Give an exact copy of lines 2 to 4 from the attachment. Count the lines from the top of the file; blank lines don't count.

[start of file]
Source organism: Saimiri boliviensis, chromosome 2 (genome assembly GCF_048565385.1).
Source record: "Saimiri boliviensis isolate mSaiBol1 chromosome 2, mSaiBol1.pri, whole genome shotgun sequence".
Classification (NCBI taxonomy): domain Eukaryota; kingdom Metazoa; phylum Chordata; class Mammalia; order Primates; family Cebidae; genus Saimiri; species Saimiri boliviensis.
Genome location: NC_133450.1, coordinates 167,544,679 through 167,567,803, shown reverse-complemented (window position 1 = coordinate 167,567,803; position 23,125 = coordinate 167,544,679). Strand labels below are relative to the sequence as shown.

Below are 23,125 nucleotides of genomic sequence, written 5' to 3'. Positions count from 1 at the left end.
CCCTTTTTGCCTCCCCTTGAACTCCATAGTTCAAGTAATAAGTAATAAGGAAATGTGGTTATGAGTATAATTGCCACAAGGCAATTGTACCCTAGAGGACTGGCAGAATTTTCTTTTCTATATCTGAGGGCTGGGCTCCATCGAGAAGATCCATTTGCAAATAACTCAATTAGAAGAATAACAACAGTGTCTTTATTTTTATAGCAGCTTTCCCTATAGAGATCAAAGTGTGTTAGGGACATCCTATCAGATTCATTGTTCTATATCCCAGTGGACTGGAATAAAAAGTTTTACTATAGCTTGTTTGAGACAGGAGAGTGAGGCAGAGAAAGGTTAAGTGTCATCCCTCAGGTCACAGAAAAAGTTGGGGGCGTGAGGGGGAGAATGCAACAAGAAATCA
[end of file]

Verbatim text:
Source record: "Saimiri boliviensis isolate mSaiBol1 chromosome 2, mSaiBol1.pri, whole genome shotgun sequence".
Classification (NCBI taxonomy): domain Eukaryota; kingdom Metazoa; phylum Chordata; class Mammalia; order Primates; family Cebidae; genus Saimiri; species Saimiri boliviensis.
Genome location: NC_133450.1, coordinates 167,544,679 through 167,567,803, shown reverse-complemented (window position 1 = coordinate 167,567,803; position 23,125 = coordinate 167,544,679). Strand labels below are relative to the sequence as shown.